How I conduct Data Quality Assurance?
Quality Assurance is a very important aspect of Machine Learning/Data Engineering. ML Developers must make sure that the quality of data matches certain standards so that the models will perform the necessary tasks in the real world without fail. However, just checking to see if the quality seems good enough will not cut it in a very crucial field such as Machine Learning, which many consumers today depend on for certain tasks and needs. Therefore, the complexity of the whole process now leads to the question: how is Quality Assurance conducted?
Process of Data Labeling (aka ‘Annotations’):
The main Data Engineering must start first with Data Labeling. Data Labeling is the process of identifying specific raw data and adding label(s) to it so that the Machine Learning model can (learn to) identify it. This can also be known as ‘annotations’. Data Labeling is an important part of ML Engineering, especially in Computer Vision, Speech Recognition, and NLP (Natural Language Processing). The whole process begins receiving fresh, unlabeled data (also known as Data Sourcing). Following this, Data Engineers are asked to annotate certain sets of data. Now, this dataset sets a certain standard for the whole Machine Learning model to be trained and assessed. This dataset will be called “ground truth”. Next, another set of Data Engineers are given the same data that is unlabeled. They are then asked to label the same certain sets of data. However, the goal here should be to match the ground truth data set as much as possible. Typically, the Data Engineers working on this process of the ML model development will get a document containing certain rules and examples of what data is to be labeled. They will then be asked to label those sets of data based on the instructions. Followed by this will be (what I would like to say) the actual Quality Assurance. In my Claim Genius project (Computer Vision), the client supplied fresh, unlabeled images of damaged vehicles to RandomTrees/MouriTech Senior Data Engineers. These engineers then proceeded to produce the ground truth datasets by labeling the scratches, dents, tears, and glass breaks for the car in each image. Next, the same images were supplied to Junior Data Engineers. However, what’s different here is that they had to annotate the damages based on a certain set of instructions, and when annotating they had to make sure the annotations were precise enough to attempt to match the ground truth labels. Although I can predict that Senior Data Engineers were also expected to annotate the images based on the set of instructions, they had to use deeper analysis to produce the ground truth labels as this would be considered fresh data, which is very crucial for the model development. In this project as well, followed by these steps of Data Labeling was the actual Quality Assurance.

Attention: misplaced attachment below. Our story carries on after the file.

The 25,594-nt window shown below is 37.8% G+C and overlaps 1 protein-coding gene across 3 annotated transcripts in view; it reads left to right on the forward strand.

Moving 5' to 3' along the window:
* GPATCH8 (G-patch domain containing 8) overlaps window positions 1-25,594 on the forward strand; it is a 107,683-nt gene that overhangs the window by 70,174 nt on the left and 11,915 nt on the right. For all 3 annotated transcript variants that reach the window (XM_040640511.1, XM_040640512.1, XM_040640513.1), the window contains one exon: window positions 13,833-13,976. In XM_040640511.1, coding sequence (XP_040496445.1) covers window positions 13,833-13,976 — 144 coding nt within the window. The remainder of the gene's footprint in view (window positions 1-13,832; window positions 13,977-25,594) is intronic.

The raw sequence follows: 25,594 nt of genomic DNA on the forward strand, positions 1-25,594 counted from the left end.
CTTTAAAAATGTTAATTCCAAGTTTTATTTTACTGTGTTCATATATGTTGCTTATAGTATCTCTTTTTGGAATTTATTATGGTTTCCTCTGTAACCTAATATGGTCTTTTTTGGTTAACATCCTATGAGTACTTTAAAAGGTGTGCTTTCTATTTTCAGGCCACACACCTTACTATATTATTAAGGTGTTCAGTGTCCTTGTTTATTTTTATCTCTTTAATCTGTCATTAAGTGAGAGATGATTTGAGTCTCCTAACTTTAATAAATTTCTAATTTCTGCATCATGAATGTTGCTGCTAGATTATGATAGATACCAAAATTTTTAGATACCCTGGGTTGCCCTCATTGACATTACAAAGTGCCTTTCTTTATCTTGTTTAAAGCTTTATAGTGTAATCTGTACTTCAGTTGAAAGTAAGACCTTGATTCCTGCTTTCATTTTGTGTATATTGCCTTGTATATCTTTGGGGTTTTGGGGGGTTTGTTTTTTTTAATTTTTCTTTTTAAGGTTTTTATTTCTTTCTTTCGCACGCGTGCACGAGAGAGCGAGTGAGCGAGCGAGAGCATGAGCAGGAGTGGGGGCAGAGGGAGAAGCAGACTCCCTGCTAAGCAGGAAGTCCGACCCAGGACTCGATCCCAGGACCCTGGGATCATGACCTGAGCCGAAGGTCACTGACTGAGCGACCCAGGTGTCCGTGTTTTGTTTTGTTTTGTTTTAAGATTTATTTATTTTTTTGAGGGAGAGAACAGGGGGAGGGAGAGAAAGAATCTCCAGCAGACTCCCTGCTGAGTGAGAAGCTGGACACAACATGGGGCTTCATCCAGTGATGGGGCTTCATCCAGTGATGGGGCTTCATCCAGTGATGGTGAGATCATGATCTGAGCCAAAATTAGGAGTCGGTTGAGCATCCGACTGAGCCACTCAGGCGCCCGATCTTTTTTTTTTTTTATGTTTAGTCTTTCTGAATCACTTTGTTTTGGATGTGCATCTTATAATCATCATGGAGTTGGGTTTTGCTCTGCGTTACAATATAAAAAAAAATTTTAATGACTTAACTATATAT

Quality Assurance, Overview of F-score calculation:
Well, what do I consider as actual Quality Assurance? I have already discussed the whole process of Data Labeling. Now, we must make sure that the labeling is accurate for the ML models to correctly learn and identify. In the Claim Genius project, the client sent me a Python script which was basically a calculator for the F-score. F-score is a measure of the model’s accuracy. It is also a way of combining the geometric mean of precision and recall of the model. Here, precision means the measure of the correctly identified positive cases from all the curated positive cases. Recall means the measure of the correctly identified positive cases from all the ground truth positive cases. The F-score must be above 0.25 and less than or equal to 1 for it to be valid. The higher (closer to 1) it is, the better accuracy the model has. However in the Claim Genius project, the F-score was calculated for each data annotation rather than the ML model as a whole. For example, each polygon that was drawn around each damage was matched with their intersecting counterparts from the ground truth data sets. Since we measured the intersection of each polygon, we calculated the F-score for each of them. Additionally, we checked to see if the precision and recall for each annotation was accurate, which is a very important factor in calculating the F-score.
My approach on Quality Assurance:
Developing an API
However, there is something interesting behind my calculation of the F-scores. Instead of using the given formula and calculating the F-score of each annotation by hand, I decided to develop an API using the Flask library in Python that will automate this process. The functionality of this API is that the user will upload the extracted xml files that contain the polygon annotation data of each image, which in return will download excel files that contain the F-scores. The F-scores will all be calculated in the back-end; between the time the user sends the xml files and receives the F-scores, that is when the client’s F-score calculator will be executed.
My main purpose for developing and deploying this API (I used Docker containerization to deploy this) was to automate this process for the clients so that they can use this to calculate the F-scores for their own data sets in a faster, more efficient manner.
I am a third year student at Texas A&M University, College Station, studying Computer Science. I am interested in learning more about new technologies and improving my skills on the go!
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